Thursday, June 25, 2009

Core Values

We (the staff of the League) have been doing a little work on core values this week. I gave everyone a list of words that describe values and asked them to come into our staff meeting with what they felt were the top three that described the core values of the League (everyone rebelled and insisted on five, so we did five). We had a conversation about each of the values that everyone put forward and next week we will talk more about it. It’s not necessarily about defining the core values for the League at this moment but more about defining how we are doing in fulfilling our mission as we filter it through our core values. The words from our mission that we use all the time are “promote, support and advocate.” Those of you who know me know I’m not really a big process person, not really interested in a lot of naval gazing. I like to get stuff done. But, I do think it’s important to take a step back from the work from time to time and say how are we doing on a different level, how are we defining success for ourselves. What IS our decision making process? I was very pleasantly surprised at how eagerly the staff took to this task and how much thought went into their responses. So, what ARE the core values of the League? Well, we don’t know yet (our community is much larger than just our staff and we would never presume to identify for everyone), but the list was about 80 words, from those 80 as a staff we picked a total of 14 and the top three…community, leadership and support. I was also very pleased and gratified that there seemed to be so much in-synch thinking. It didn’t take long, it was fun and I think it got us re-focused.


Thursday, June 18, 2009

Online Ticketing Market Research Released

I talked a little bit about this study before and now it is complete. Conducted by Slover-Linett and funded by The Chicago Community Trust, it is chock full of good information. The study was done to try to determine what can be done to increase on-line ticket buying. To me, some of the most interesting findings are these: A large minority of respondents (40-45%) passively awaits information; they do not seek it out. While patrons identified email as the best way for them to receive information, 25% of in-theatre respondents indicated that they got their information for that performance via regular mail and only 11% said they got it through an email. There is much more there and I hope you all find it useful. The League will be doing some enhancements and making some changes both on the website and Hot Tix, we will keep you posted as to what those are.


Thursday, June 11, 2009

Theater Dish

By Ben Thiem, Director of Member Services

If you don't have plans tonight you should join us at Silk Road Theatre Project for Theater Dish. Will Lester from Target Resource Group will be leading a presentation and discussion on strategies for effectively using your database. Two years ago Will led a Theater Dish presentation on single ticket buyer retention strategies that was excellent and a lot of the information was widely used during the TCG Free Night of Theater initiative last year. Don't miss out on this great free professional development opportunity. Full details are below.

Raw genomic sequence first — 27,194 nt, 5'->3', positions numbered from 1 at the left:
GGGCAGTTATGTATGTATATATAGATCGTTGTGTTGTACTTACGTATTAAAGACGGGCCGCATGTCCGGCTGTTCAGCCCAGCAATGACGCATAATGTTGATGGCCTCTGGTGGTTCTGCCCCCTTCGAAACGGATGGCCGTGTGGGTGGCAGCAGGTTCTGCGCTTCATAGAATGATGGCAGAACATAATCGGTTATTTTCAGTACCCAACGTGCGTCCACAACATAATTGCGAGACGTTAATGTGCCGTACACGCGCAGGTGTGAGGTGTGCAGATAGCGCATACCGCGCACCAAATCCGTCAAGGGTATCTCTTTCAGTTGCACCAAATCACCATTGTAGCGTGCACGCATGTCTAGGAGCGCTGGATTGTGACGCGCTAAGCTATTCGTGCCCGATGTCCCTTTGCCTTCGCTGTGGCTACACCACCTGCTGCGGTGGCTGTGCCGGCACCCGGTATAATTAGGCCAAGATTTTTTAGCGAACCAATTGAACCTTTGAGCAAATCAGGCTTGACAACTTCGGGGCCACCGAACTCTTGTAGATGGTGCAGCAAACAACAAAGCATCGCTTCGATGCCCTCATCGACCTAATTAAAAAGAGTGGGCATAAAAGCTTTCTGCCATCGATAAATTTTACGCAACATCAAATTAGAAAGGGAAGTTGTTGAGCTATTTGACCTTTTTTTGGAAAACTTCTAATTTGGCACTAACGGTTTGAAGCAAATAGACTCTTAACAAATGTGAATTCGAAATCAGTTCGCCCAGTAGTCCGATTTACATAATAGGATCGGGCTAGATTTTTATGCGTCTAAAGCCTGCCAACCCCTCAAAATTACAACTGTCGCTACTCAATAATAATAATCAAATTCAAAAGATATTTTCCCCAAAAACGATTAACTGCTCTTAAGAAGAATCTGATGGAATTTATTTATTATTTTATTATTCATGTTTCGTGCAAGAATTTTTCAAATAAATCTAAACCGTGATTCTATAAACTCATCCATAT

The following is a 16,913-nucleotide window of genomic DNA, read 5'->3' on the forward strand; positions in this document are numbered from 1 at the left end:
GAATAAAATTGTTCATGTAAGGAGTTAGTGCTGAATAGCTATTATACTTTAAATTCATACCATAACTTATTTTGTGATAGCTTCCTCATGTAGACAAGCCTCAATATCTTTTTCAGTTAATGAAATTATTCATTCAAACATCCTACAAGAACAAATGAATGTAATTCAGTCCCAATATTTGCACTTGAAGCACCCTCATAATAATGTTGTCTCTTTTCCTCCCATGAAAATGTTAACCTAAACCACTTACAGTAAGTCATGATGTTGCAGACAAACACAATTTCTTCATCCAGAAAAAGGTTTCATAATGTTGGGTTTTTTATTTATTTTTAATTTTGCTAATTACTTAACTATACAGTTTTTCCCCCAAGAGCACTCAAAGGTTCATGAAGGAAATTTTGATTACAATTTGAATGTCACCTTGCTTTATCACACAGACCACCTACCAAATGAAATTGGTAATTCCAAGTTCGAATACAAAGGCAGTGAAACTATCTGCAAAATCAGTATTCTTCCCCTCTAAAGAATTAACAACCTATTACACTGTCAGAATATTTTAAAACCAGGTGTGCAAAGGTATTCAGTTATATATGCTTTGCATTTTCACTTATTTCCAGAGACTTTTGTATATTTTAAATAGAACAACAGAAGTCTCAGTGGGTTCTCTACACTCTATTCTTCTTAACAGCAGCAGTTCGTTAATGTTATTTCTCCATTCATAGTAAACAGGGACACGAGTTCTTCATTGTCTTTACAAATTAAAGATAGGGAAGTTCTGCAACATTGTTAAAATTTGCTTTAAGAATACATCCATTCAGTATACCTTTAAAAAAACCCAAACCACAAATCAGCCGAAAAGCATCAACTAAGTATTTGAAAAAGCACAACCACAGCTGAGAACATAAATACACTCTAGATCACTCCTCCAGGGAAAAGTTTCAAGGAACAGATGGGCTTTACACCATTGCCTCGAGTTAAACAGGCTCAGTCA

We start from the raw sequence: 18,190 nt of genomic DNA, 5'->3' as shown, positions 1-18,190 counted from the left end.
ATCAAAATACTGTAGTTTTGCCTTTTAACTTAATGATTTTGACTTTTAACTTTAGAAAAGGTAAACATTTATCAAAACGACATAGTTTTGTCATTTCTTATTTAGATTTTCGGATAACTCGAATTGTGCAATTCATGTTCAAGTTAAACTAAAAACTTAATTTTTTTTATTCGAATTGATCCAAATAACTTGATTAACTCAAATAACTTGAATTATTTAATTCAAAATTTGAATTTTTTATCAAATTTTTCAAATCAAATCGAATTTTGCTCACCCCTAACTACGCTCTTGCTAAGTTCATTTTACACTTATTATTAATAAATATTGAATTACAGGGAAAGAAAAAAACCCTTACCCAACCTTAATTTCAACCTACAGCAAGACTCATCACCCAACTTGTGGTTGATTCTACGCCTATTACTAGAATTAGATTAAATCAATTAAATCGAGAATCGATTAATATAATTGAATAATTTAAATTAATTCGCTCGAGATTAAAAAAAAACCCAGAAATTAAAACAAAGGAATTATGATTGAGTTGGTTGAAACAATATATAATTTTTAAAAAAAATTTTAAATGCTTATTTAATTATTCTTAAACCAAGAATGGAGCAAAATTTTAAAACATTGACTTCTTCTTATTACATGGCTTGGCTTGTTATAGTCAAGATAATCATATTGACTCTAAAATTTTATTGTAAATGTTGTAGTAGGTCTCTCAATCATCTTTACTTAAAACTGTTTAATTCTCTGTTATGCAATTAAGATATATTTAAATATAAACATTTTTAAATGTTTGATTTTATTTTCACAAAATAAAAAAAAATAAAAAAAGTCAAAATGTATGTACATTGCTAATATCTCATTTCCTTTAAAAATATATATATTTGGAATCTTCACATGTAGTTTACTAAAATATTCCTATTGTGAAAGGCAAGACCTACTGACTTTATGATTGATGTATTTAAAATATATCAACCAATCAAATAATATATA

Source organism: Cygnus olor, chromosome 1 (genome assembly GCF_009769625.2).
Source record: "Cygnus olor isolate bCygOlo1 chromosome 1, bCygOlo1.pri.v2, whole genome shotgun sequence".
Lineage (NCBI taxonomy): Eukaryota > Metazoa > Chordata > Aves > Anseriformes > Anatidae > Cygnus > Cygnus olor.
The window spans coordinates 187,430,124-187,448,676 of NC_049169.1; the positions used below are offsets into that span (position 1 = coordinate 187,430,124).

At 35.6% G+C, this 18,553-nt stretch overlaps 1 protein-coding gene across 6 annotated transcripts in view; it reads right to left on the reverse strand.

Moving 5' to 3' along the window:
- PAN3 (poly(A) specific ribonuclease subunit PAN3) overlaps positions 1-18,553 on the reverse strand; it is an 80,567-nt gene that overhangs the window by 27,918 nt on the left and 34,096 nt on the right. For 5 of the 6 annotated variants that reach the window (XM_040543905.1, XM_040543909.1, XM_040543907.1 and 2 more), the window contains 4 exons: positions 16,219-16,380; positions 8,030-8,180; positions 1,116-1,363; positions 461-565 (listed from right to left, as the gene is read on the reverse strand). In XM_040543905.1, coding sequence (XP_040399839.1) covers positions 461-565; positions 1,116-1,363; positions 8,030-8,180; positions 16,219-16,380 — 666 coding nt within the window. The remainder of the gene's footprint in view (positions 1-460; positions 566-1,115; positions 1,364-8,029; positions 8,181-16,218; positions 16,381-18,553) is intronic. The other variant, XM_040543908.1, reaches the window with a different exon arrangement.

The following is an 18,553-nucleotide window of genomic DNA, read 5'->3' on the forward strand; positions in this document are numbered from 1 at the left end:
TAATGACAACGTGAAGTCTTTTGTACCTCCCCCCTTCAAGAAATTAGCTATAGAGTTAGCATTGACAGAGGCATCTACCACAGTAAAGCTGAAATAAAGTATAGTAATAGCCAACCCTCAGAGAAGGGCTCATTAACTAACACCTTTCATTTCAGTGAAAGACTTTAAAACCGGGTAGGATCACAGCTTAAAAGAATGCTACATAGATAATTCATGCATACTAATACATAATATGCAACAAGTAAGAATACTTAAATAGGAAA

Theater Dish
Amid economic uncertainty, arts marketers and administrators are being asked to produce more with fewer resources. The #1 tool for success? Your house database. Learn how strategic intelligence from your database can help you optimize patronage and revenue. Will Lester, Vice President of Target Resource Group will lead this session. Target Resource Group is a data-driven consulting company with arts and culture clients throughout North America. He is a frequent session leader and panelist for arts industry professional development conferences nationwide.
Date: Thursday, June 11
Check In: 5:30 - 6 p.m.
Presentation/Discussion: 6 p.m. - 7: 30 p.m.
Location: Silk Road Theatre Project, 77 W. Washington Ave. Lower Level

Hope to see you there!

Thursday, June 4, 2009

Advocacy in Action

I talked a little bit about advocacy last week and since then I have been involved in a couple of advocacy trainings and even met with some of Dick Durbin's staffers yesterday in DC. So I am jazzed about advocacy. One thing I learned that I thought was really interesting and inspires me to write more letters is that it only takes ten letters from constituents (that is real letters, not the ones someone sends you to send), for a legislator to take notice. Ten letters only, I don't think there is any one of you who doesn't have ten supporters to write a letter for you and imagine if it only takes ten what 200 will do. While we were waiting for Dick Durbin's staffers yesterday I started talking to the folks who answer the phone there (at 5:00 it was ringing about once every minute or so) and it was all people who wanted to say what they thought about a specific issue. Every one of those comments gets recorded and entered into the Congressional Record. The staffers told me that they were 95% negative because people don't call unless they are angry. But hey, if you call, your opinion gets recorded and entered into the congressional record. Maybe some of you knew that, but I didn't. A former state legislator's staffer said that a big part of his job was to find good works, do them and get credit for them.

Here's the deal, I'm starting to get the message that in fact, our legislators actually care about our issues if we care, but we have to tell them we care. So, let them know about the issues that are important to you but also let them know about the excellent work you are doing with city, state or federal funding, international exchange, whatever it is. Apparently they love anecdotes, so if you have a great story...tell it to them so they can repeat it when they make your case, which is, after all, their job.